Greenslade’s first three studio albums presented a band experiencing a period of rapid growth. In ‘Bedside Manners Are Extra’, released at the tail end of 1973, they released an album with a bigger focus on songs than their debut recording of just a few months earlier. Their third LP, ‘Spyglass Guest’ (released in the summer of ’74) found Dave and his eponymously named group delving further into jazz rock, unleashing something which sometimes came closer to Hatfield & The North than previous Greenslade recordings.
One of the more overlooked items within Richard Wright’s back-catalogue, perhaps even more so than his two solo recordings (1978’s ‘Wet Dream’ and 1996’s ‘Broken China’), ZEE was a one-off project. A collaboration with Fashion’s Dave Harris, the band only released one album, but 1984’s ‘Fashion’ is an album that’s continued to be ignored over the years. Perhaps this is due to it not sounding like anything his fans were used to, but maybe it’s place as the elephant in the room of Floyd history runs deeper. Even Wright himself later considered ZEE “an expensive mistake“.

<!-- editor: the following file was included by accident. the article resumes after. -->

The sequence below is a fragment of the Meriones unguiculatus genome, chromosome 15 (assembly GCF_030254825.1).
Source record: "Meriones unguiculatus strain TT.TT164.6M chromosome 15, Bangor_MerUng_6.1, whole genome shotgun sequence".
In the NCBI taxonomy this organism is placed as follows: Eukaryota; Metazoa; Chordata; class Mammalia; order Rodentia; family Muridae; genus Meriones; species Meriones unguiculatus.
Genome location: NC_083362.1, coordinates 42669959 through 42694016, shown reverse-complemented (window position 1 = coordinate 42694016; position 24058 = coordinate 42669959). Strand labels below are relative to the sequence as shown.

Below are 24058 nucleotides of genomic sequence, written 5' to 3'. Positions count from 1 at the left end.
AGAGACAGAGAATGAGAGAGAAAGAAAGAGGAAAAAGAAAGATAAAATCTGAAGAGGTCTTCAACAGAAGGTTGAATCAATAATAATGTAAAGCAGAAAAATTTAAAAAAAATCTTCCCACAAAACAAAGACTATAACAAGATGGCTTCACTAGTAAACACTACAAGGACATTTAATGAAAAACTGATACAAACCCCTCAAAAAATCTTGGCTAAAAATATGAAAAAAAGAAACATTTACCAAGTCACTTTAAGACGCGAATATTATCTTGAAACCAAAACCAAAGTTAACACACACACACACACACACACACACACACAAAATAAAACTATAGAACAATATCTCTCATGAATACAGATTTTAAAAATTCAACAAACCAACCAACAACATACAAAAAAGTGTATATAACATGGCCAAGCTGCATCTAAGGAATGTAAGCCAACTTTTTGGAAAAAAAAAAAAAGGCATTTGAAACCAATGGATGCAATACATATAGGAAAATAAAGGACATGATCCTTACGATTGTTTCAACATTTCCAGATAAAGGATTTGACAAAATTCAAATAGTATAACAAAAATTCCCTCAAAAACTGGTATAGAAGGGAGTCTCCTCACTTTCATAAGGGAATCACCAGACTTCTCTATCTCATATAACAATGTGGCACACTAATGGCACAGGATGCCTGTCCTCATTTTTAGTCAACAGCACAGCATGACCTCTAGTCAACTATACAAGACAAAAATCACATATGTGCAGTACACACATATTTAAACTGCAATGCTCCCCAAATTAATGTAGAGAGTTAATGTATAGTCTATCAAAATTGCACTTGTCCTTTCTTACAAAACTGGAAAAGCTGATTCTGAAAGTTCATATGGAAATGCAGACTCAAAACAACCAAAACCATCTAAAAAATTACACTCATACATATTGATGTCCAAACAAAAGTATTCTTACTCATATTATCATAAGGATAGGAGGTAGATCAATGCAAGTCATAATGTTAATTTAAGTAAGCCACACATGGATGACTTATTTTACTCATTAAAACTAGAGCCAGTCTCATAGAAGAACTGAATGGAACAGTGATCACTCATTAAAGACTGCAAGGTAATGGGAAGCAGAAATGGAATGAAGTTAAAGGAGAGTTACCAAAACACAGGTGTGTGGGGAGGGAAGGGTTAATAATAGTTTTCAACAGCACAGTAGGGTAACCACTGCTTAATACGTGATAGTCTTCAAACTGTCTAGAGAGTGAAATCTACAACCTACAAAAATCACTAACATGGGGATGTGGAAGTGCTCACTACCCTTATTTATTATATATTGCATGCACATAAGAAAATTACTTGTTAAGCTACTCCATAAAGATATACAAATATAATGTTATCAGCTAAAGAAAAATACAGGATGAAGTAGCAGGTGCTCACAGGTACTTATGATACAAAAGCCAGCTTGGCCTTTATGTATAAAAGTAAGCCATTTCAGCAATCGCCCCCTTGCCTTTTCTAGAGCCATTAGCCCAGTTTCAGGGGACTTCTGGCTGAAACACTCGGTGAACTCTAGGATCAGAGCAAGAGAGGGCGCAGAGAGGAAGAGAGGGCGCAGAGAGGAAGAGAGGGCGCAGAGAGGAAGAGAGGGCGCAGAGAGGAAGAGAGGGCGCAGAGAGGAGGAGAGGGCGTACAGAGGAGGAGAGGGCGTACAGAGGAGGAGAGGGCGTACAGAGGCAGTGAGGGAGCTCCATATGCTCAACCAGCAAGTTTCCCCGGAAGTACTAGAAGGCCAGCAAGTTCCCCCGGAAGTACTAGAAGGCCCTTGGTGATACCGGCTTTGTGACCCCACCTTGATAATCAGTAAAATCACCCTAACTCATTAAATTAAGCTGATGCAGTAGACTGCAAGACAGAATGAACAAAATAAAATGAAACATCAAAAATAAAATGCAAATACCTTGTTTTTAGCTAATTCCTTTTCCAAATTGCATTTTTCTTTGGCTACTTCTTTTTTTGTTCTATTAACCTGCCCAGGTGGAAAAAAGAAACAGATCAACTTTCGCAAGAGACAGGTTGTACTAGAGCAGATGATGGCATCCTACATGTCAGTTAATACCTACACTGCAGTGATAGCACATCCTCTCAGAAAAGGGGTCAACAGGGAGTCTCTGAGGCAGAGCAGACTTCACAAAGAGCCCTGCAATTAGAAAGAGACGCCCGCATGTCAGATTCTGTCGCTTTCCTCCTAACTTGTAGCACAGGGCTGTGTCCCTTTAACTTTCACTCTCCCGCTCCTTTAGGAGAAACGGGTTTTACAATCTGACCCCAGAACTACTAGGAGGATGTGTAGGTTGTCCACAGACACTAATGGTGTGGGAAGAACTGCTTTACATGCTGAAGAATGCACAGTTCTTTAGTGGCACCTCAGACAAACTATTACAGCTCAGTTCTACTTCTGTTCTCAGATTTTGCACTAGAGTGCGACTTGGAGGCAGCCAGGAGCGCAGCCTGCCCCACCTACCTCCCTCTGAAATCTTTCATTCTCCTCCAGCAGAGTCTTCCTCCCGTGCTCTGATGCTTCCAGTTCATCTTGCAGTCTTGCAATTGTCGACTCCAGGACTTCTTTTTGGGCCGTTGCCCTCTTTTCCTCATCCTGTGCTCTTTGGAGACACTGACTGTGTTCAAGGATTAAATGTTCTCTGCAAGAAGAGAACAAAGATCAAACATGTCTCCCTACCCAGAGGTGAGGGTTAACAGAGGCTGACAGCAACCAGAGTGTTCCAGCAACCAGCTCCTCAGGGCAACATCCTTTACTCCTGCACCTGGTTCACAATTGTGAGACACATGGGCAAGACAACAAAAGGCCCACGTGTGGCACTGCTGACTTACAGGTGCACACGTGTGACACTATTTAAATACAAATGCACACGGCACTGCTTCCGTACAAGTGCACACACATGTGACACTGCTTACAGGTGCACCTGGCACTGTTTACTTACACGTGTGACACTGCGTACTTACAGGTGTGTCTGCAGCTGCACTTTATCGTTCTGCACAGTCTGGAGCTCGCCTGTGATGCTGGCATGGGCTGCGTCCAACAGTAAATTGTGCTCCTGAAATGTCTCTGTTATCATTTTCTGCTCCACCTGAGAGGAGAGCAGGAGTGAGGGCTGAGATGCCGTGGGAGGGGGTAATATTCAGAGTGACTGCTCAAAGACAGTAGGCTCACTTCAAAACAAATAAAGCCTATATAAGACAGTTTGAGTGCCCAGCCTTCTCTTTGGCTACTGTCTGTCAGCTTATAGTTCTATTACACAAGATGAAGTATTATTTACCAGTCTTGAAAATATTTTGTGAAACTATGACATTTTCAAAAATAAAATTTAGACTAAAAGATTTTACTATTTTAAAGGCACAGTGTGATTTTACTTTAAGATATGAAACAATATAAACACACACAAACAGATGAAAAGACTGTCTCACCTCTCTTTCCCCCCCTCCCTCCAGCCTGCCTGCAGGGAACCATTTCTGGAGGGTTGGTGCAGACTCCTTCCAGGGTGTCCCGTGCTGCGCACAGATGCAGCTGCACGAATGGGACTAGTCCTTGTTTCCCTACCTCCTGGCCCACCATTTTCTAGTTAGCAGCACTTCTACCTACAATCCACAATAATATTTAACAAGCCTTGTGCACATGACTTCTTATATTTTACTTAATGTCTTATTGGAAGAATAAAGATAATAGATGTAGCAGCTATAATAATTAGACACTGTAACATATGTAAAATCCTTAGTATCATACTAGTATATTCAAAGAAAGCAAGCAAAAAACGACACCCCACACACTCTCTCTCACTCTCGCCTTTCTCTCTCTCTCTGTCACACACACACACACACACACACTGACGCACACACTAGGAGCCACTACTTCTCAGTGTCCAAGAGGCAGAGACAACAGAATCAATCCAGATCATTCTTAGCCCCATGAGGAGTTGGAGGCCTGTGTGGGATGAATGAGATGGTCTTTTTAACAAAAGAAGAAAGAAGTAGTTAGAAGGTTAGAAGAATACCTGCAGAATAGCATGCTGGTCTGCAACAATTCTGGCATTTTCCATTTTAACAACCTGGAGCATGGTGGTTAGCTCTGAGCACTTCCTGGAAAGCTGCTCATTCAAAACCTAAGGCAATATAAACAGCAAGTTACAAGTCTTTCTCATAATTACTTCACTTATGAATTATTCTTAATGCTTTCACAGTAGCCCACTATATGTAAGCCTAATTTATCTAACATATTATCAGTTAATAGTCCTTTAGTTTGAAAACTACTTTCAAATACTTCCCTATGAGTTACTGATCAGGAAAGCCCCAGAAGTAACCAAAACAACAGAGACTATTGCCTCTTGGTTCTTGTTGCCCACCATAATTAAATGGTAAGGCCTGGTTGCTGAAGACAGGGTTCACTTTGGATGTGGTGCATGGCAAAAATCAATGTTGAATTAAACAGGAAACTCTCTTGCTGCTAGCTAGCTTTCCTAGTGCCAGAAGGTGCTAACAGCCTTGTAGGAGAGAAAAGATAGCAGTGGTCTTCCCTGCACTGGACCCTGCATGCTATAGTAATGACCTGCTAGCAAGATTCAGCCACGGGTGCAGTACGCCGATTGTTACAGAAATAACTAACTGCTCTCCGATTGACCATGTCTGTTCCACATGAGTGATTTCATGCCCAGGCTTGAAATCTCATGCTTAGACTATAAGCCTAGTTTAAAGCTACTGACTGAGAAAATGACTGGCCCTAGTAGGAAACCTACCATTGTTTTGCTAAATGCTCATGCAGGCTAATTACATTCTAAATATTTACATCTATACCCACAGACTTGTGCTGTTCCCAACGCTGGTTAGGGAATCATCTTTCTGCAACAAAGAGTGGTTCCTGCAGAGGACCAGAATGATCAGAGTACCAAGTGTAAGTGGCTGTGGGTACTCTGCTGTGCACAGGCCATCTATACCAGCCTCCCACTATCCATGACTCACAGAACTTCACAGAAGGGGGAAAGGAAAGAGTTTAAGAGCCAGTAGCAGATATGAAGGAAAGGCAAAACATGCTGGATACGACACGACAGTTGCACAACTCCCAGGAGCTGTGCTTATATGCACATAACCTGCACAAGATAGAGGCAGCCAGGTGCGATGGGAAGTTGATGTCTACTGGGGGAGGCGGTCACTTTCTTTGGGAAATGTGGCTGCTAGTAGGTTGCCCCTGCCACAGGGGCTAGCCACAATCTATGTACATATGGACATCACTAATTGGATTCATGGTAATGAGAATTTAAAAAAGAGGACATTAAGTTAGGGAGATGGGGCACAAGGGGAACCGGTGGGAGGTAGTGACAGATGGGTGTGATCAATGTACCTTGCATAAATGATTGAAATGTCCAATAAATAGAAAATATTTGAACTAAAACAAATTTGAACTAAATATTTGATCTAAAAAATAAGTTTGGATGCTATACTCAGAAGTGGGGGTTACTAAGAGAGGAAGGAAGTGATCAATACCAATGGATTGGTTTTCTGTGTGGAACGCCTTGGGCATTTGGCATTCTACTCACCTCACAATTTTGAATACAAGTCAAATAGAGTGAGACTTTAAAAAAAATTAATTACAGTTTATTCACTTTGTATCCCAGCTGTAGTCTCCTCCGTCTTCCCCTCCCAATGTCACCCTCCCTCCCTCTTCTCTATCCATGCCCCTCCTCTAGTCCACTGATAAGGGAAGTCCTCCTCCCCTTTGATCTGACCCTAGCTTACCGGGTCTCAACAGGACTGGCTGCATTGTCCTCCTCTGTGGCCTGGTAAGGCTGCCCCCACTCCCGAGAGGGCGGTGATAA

For many listeners, Procol Harum’s legacy centres around their first three albums (1967’s ‘Procol Harum’, 1968’s ‘Shine On Brightly’ and 1969’s ‘A Salty Dog’) and the evergreen classic single ‘A Whiter Shade of Pale’. Indeed, that would have been enough to secure them a place in the rock history books, but the ever prolific band released a further six albums between 1970 and 1977. While these albums were destined to only be heard by the more faithful fan, each one provided a selection of highlights, and while 1975’s ‘Procol’s Ninth’ doesn’t seem too inspirational in terms of either title or sleeve art, it is certainly no exception.
Of all the second division prog bands of the 70s – those who never quite made it to household name status with Yes and Camel – Greenslade are, perhaps, the band who’ve most been relegated to history. Despite a few high profile BBC appearances and four albums released between 1973 and 1975, they’ve never quite been given their full dues. If Greenslade get mentioned at all, it’s for their second album ‘Bedside Manners Are Extra’, released at the tail end of 1973. ‘Spyglass Guest’ – released the following year – is arguably a much better album.
As previously reported, a new 3CD definitive edition of Twelfth Night’s classic ‘Fact & Fiction’ has been in the works and scheduled for a 2018 release.
After what feels like a long wait, the full tracklist has now been revealed. It combines the original album and associated recordings, as per the earlier CD issue, plus a selection of rarities and a bonus disc featuring the whole album recreated by Twelfth Night’s musical family and friends.
The full track listing and a pre-order link can be found below.